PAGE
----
This was the last thing Pilate needed.  Any more disruption from his jurisdiction could cause Tiberius to intercede and possibly remove him from office.  He wanted more than anything for the Jews to be quiet and go away.

To rid himself of this mess, Pilate thought since Jesus was considered a Galilean that he could send him away to Herod who was king over the area of Galilee and in Jerusalem for the Passover Celebration.

2. You Cannot Use Jesus

When Pilate heard this, he asked whether the man was a Galilean. And when he learned that he belonged to Herod’s jurisdiction, he sent him over to Herod, who was himself in Jerusalem at that time. When Herod saw Jesus, he was very glad, for he had long desired to see him, because he had heard about him, and he was hoping to see some sign done by him. So he questioned him at some length, but he made no answer. 10 The chief priests and the scribes stood by, vehemently accusing him. 11 And Herod with his soldiers treated him with contempt and mocked him. Then, arraying him in splendid clothing, he sent him back to Pilate.

Jesus was taken to the cruel king Herod.  Herod was the same king who had John the Baptist beheaded over his preaching.  Later, he would be the king who would have James, the half brother of Jesus put to death.  He was cruel through and through.

This king was also in Jerusalem for the Passover.  Pilate, who was a good politician, saw his opportunity to ignore Jesus.

Luke wants us to notice something here…

Herod was a wicked Jewish King.  If anyone would have a problem with these claims of Jesus it would have been Herod.

Antipas, was a 1st-century ruler of Galilee who bore the title of tetrarch (“ruler of a quarter”).

Herod was the ruler over the area where most of Jesus’ public ministry had taken place, yet it seems, he had never before seen Jesus.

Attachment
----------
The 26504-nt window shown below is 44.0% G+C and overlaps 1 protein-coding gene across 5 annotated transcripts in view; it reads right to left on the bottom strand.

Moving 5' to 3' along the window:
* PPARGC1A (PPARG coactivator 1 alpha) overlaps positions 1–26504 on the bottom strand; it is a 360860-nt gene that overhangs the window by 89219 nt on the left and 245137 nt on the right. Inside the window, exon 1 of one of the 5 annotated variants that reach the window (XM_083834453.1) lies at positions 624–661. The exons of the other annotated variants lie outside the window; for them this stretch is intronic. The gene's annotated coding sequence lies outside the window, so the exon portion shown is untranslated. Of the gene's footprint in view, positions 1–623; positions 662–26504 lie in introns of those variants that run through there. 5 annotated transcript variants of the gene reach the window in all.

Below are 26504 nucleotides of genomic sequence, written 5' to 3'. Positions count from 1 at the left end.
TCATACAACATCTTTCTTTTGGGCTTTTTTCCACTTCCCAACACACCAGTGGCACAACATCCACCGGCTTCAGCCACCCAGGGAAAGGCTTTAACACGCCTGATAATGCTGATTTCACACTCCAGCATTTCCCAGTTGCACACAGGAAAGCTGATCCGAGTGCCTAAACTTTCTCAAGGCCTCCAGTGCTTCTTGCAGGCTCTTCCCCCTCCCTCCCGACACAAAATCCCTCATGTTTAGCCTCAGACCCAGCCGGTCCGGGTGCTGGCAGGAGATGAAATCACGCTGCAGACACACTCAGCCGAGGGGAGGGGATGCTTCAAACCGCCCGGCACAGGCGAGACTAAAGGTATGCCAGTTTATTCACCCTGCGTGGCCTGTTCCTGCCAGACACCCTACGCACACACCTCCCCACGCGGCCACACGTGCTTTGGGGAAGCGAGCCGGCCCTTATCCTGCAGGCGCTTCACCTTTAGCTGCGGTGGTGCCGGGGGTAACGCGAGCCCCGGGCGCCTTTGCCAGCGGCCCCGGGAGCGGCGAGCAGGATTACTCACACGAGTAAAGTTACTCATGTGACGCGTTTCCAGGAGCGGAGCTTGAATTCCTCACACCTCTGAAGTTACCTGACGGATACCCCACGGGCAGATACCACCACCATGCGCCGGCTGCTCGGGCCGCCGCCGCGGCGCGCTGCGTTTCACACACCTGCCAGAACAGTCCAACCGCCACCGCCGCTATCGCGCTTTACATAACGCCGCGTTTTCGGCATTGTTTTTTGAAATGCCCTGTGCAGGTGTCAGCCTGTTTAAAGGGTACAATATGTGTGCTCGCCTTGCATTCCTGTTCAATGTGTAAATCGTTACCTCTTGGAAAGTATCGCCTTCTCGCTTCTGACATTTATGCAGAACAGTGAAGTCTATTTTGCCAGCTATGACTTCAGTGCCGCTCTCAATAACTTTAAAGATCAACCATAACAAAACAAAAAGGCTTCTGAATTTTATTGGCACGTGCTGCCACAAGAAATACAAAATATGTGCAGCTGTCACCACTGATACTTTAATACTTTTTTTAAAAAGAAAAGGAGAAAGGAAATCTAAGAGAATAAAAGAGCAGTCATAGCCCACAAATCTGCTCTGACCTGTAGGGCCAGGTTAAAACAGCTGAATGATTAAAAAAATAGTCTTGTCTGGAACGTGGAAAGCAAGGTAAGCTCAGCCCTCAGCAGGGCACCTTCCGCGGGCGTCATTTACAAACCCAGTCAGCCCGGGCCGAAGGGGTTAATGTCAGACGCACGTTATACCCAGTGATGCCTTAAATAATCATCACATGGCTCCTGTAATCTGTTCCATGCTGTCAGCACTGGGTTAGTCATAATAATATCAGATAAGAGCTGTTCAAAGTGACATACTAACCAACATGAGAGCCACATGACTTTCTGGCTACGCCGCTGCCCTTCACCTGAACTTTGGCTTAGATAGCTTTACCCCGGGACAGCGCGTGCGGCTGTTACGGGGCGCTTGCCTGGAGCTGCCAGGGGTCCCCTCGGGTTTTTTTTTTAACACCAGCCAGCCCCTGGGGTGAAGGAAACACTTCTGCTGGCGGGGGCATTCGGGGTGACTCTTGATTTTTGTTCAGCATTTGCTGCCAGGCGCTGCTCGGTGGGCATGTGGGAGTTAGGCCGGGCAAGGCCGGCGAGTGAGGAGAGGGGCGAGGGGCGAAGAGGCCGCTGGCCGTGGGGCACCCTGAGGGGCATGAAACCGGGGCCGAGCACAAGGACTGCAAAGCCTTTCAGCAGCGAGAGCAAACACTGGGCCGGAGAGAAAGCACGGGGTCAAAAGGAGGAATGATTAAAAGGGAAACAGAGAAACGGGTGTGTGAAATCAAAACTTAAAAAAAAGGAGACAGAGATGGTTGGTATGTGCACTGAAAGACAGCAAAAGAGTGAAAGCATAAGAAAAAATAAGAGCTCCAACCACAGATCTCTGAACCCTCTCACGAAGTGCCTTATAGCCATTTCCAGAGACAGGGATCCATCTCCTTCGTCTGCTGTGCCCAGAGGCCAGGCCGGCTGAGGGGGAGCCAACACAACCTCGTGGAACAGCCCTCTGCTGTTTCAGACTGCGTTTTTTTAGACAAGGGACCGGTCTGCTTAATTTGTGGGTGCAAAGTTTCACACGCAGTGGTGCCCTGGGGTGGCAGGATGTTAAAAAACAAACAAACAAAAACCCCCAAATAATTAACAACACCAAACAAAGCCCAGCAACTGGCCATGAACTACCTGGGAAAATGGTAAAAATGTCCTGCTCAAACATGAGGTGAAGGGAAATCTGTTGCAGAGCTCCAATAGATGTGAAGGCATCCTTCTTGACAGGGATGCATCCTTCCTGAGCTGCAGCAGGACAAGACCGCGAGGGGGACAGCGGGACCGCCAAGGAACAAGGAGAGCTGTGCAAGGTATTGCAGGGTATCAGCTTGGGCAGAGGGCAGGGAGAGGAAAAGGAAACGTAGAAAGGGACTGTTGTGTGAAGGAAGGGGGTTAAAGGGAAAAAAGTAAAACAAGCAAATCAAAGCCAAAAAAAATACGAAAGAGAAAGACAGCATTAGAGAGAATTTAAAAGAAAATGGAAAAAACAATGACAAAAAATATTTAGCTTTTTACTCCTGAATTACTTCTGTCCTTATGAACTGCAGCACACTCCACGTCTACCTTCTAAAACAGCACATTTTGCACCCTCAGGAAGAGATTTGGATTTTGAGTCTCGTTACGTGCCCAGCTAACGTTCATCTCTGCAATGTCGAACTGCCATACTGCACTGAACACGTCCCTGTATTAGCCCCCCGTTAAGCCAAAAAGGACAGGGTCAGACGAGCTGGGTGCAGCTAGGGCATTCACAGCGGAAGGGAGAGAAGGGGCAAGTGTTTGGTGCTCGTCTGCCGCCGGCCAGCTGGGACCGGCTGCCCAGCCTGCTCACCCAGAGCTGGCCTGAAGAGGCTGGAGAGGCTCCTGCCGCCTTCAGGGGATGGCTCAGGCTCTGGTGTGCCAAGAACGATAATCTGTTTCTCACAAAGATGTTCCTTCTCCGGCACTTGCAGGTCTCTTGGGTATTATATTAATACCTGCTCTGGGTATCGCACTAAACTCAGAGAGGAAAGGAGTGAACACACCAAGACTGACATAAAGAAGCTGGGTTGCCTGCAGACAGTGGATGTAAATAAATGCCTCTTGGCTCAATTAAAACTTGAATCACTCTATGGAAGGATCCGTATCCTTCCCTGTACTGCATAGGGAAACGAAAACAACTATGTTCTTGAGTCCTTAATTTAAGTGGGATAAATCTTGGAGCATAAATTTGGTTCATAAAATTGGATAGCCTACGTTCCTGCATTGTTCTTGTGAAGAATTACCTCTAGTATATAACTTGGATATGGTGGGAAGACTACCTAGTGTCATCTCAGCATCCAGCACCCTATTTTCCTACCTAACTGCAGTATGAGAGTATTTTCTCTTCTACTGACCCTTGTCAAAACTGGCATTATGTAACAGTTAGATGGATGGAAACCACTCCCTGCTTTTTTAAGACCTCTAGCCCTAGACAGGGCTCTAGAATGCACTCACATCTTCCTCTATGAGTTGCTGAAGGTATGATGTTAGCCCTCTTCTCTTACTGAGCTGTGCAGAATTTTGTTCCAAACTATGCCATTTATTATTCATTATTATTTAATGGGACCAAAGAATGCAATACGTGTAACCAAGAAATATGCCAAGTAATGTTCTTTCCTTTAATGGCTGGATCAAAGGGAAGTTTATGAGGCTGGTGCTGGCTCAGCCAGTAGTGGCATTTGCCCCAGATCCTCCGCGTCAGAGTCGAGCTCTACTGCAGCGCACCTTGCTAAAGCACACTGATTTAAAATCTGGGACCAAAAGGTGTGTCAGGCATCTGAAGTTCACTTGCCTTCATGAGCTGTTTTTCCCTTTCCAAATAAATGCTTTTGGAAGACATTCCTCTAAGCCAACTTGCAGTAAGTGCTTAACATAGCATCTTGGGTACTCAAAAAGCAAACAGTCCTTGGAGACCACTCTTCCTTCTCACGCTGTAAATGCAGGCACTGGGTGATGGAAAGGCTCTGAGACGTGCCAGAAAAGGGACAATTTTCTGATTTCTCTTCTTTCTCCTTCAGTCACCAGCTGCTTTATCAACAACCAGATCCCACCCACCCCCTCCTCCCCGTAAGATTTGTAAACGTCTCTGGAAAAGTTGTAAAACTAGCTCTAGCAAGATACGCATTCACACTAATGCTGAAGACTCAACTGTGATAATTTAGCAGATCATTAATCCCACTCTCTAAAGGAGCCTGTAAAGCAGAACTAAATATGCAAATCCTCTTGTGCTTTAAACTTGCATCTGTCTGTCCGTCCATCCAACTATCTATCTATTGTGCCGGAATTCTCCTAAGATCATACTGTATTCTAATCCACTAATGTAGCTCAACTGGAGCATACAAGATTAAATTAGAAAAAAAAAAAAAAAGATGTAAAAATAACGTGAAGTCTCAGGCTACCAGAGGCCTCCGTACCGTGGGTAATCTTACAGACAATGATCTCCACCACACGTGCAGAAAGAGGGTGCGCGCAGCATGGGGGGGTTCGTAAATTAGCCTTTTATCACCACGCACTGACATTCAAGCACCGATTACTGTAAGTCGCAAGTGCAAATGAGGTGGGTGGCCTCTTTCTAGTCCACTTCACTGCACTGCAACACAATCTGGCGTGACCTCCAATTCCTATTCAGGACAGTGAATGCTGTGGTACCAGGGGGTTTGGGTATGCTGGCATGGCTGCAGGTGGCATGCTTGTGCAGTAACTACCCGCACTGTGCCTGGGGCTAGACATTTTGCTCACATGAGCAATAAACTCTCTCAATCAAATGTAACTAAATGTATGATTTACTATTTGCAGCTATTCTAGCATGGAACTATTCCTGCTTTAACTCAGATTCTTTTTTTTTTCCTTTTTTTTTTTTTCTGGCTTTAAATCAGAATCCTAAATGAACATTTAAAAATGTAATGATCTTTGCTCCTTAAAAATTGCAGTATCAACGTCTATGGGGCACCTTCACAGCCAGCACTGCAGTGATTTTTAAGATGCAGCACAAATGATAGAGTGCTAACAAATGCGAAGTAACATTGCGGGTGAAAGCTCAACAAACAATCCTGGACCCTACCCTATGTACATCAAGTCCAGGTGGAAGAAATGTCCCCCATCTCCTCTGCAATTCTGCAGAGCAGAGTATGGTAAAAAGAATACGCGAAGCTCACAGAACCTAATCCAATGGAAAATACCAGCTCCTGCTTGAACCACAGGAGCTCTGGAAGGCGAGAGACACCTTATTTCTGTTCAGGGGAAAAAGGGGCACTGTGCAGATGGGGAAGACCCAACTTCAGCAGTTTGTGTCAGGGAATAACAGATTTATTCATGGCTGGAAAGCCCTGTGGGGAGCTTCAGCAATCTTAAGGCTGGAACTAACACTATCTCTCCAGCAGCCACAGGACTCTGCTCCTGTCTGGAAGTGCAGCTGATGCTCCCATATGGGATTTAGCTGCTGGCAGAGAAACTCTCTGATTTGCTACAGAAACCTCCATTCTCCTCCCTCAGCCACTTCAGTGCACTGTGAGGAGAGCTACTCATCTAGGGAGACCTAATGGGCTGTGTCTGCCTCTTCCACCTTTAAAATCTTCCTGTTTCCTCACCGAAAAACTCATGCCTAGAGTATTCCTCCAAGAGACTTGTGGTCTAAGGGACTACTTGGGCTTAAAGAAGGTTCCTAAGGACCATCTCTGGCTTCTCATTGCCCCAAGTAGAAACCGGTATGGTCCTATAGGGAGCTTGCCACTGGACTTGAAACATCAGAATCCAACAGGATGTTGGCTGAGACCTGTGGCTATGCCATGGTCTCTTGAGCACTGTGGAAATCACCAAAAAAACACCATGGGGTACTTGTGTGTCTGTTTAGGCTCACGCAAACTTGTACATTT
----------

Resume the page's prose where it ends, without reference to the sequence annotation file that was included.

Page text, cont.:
There stood our Lord, beaten and bloody.  The Jews were shouting His crimes over and over in Herod’s presence.  Surely, the Jews must have thought they would get somewhere with Herod.  Because Jesus would not answer or do any signs Herod and his soldiers joined in to beat and mock Jesus more.  They dressed Jesus in kingly clothes in order to make fun of Him and then sent Him back to Pilate.

What’s important is that even the wicked and perverse King Herod did not find Jesus guilty of any crime, nevertheless a crime that deserved death.  So rather than Jesus entertaining him with a magic trick, Herod was entertained as they mocked Jesus. He sends Him back where He came from, back to Pilate.

3. The Godless are Reconciled

12 And Herod and Pilate became friends with each other that very day, for before this they had been at enmity with each other. [6]

Why would Luke add this small bit of information?  Luke adds this seemingly out of place bit of trivial politics for a very significant reason.

This event of Jesus’ various trials and times of questioning are prophesied about in the Book of Psalms.

Psalm 2:1-3

       Why do the nations rage

and the peoples plot in vain?

   The kings of the earth set themselves,

and the rulers take counsel together,

against the Lord and against his Anointed, saying,